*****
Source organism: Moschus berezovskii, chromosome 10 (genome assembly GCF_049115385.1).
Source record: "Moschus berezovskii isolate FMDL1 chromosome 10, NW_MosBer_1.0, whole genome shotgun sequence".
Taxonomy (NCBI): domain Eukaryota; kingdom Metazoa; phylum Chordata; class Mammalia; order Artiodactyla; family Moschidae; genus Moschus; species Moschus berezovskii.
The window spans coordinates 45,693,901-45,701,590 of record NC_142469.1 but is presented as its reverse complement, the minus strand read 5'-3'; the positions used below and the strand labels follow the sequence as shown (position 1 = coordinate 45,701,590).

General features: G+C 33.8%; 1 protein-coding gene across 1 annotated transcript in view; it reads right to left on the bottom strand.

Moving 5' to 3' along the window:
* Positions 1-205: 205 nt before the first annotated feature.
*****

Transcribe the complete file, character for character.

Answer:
Source organism: Moschus berezovskii, chromosome 10 (genome assembly GCF_049115385.1).
Source record: "Moschus berezovskii isolate FMDL1 chromosome 10, NW_MosBer_1.0, whole genome shotgun sequence".
Taxonomy (NCBI): domain Eukaryota; kingdom Metazoa; phylum Chordata; class Mammalia; order Artiodactyla; family Moschidae; genus Moschus; species Moschus berezovskii.
The window spans coordinates 45,693,901-45,701,590 of record NC_142469.1 but is presented as its reverse complement, the minus strand read 5'-3'; the positions used below and the strand labels follow the sequence as shown (position 1 = coordinate 45,701,590).

General features: G+C 33.8%; 1 protein-coding gene across 1 annotated transcript in view; it reads right to left on the bottom strand.

Moving 5' to 3' along the window:
* Positions 1-205: 205 nt before the first annotated feature.